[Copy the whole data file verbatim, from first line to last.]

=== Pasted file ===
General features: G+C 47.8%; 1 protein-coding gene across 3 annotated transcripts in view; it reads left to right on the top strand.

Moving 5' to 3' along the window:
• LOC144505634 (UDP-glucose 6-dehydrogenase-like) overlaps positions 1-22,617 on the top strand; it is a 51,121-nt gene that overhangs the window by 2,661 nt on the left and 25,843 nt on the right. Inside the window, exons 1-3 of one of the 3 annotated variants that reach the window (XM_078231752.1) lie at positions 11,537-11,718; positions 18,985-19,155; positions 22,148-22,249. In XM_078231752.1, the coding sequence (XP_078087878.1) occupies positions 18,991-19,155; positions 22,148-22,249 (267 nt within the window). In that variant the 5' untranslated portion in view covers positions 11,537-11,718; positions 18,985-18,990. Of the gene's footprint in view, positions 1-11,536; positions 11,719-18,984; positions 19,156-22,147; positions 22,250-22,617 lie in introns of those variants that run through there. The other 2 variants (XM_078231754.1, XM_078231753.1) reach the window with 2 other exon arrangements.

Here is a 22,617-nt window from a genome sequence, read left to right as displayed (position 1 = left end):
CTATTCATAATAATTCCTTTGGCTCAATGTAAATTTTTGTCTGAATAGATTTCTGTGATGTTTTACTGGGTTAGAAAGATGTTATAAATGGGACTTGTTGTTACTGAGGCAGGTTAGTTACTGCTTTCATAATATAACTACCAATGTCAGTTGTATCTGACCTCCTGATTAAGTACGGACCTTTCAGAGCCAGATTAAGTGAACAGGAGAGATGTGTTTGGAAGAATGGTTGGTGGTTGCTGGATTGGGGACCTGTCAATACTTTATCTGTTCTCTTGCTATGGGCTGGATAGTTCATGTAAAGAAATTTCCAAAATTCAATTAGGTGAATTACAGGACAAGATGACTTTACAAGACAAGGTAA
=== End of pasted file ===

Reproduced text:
General features: G+C 47.8%; 1 protein-coding gene across 3 annotated transcripts in view; it reads left to right on the top strand.

Moving 5' to 3' along the window:
• LOC144505634 (UDP-glucose 6-dehydrogenase-like) overlaps positions 1-22,617 on the top strand; it is a 51,121-nt gene that overhangs the window by 2,661 nt on the left and 25,843 nt on the right. Inside the window, exons 1-3 of one of the 3 annotated variants that reach the window (XM_078231752.1) lie at positions 11,537-11,718; positions 18,985-19,155; positions 22,148-22,249. In XM_078231752.1, the coding sequence (XP_078087878.1) occupies positions 18,991-19,155; positions 22,148-22,249 (267 nt within the window). In that variant the 5' untranslated portion in view covers positions 11,537-11,718; positions 18,985-18,990. Of the gene's footprint in view, positions 1-11,536; positions 11,719-18,984; positions 19,156-22,147; positions 22,250-22,617 lie in introns of those variants that run through there. The other 2 variants (XM_078231754.1, XM_078231753.1) reach the window with 2 other exon arrangements.

Here is a 22,617-nt window from a genome sequence, read left to right as displayed (position 1 = left end):
CTATTCATAATAATTCCTTTGGCTCAATGTAAATTTTTGTCTGAATAGATTTCTGTGATGTTTTACTGGGTTAGAAAGATGTTATAAATGGGACTTGTTGTTACTGAGGCAGGTTAGTTACTGCTTTCATAATATAACTACCAATGTCAGTTGTATCTGACCTCCTGATTAAGTACGGACCTTTCAGAGCCAGATTAAGTGAACAGGAGAGATGTGTTTGGAAGAATGGTTGGTGGTTGCTGGATTGGGGACCTGTCAATACTTTATCTGTTCTCTTGCTATGGGCTGGATAGTTCATGTAAAGAAATTTCCAAAATTCAATTAGGTGAATTACAGGACAAGATGACTTTACAAGACAAGGTAA